A bit of fatherly advice
As I see the social media posts of friends celebrating their children’s various graduation achievements, I am filled with happiness for them. This year, my daughter will also graduate from high school. But I will not be celebrating it with her because she’s opted to cut me out of in her life. So for me, there will be no Facebook posts, pictures or memories of the event.
I’ve missed out on virtually every one of her high school experiences. I don’t know whether she attended her proms, football games or what activities she participated in during high school. I don’t know if her heart was broken by some guy or whether she found true love among the halls of her soon-to-be alma mater. In a couple of weeks that chapter of her life will close and with it will go all of our opportunities to share it together.
We missed it. All of it.
Three years ago, I made a bad decision and sent a text to my ex-wife about our daughter’s “extra-curricular” activities. The text had content in it that was less-than-complimentary about her behavior. Nevertheless, it was never intended for my daughter’s eyes and. My poor judgment was not within the content of the text – it needed to be said between parents because it required our collaborative attention. My mistake was putting my negative comments about my daughter in writing and giving them to someone who actively wanted to do me harm. I never thought my ex-wife would sink so low as to show it to my daughter. But I overestimated her rationality and underestimated her animosity. And that sealed my fate. You’d think I would have learned from Shakespeare’s Othello – my favorite tragedy.
Once my daughter read the text, she refused to talk to me and despite my requests to help rectify the matter, my ex-wife simply sat back and did nothing. Well, that is, if you consider plunging a knife into my back to be nothing. Well played, Iago.
But truth be told, that moment is not something I beat myself up over. I regret being dumb enough to trust my ex, but it was a valuable, and costly lesson learned. You can be sure I have not made that mistake since.
I have also learned to accept that the bitterness, anger and unwillingness of my daughter to move beyond the contents of a text message, never intended for her eyes, is not my doing. It is her perception of reality. I’ve apologized in writing several times for anything she may have read that hurt her feelings and reached out to let her know my door is always open. I cannot control how she feels or what she thinks. Trying to do so would only prove to be a futile waste of time.
So for what it’s worth, here’s that tidbit of fatherly advice to anyone out there holding on to anger, resentment or some other fear-based feeling that gets in the way of finding greater joy and peace:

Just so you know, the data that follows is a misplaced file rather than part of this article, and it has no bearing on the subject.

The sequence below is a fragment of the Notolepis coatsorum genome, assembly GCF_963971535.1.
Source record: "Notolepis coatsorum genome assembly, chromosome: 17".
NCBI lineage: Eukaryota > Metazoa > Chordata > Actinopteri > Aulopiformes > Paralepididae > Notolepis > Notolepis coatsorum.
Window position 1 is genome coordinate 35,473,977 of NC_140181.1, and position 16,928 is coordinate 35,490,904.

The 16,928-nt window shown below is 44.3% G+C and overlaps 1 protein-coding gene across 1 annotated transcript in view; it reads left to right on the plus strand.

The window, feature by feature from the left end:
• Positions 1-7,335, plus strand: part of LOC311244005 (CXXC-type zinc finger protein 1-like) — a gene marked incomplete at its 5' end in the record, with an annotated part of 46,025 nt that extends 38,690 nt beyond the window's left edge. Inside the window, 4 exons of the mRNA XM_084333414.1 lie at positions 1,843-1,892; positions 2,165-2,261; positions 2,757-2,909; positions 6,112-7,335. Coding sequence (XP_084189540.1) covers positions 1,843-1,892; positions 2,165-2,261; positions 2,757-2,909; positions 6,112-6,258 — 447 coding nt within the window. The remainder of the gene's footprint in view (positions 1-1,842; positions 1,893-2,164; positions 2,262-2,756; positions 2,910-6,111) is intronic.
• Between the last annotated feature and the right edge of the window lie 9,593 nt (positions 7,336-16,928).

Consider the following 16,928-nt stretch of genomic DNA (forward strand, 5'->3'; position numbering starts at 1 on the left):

Life is shorter than you can imagine. So find joy when you can and drop those things that create tension and conflict, for they just get in your way.
The important thing to remember is that the only person who really hurts you… is you. Your pain, anger, frustration, disappointment, whatever – is colored by your perception. I doubt anyone is holding a gun to your head, forcing you to be pissed off and hold a grudge. If there is such a person, please ignore my words of wisdom, remain in a state of anger and hold that grudge!
I am an expert at making life more complicated than it needs to be, so you can take this advice from an all-pro, hall-of-fame facilitator of his own agony: Let go of your anger.
I could live my life furious at my ex-wife for the current circumstance. Or I could beat myself up endlessly for writing that text. Or I could harbor some resentment at my daughter for not letting me into her life. And I could continue to drive myself mad with rage, like Othello himself. The truth is, for a while, I did all of the above.
In the end, such emotions serve no purpose but to limit my own ability to be happy. I can’t control what my ex or my daughter thinks about me. I know what the truth is. So that just leaves me to control how I feel about the situation and whether or not I want to let it ruin me. Which I don’t.
I now see the existence of my ex and the temporary absence of my daughter in my life as a valuable opportunity for me to grow and evolve how I react to such circumstances. In no uncertain terms, I am grateful to both for helping me work through this issue more positively.
Do I get this right all the time? Are you kidding? I’m constantly judging and rationalizing. I’m a flawed human. But I can tell you that on those instances when I do let go of the negative, I can transcend the anger or sadness I am holding onto and make my world infinitely better.
As for my ex and daughter, I hope someday they both benefit from their side of the experience. It would be sad if they didn’t.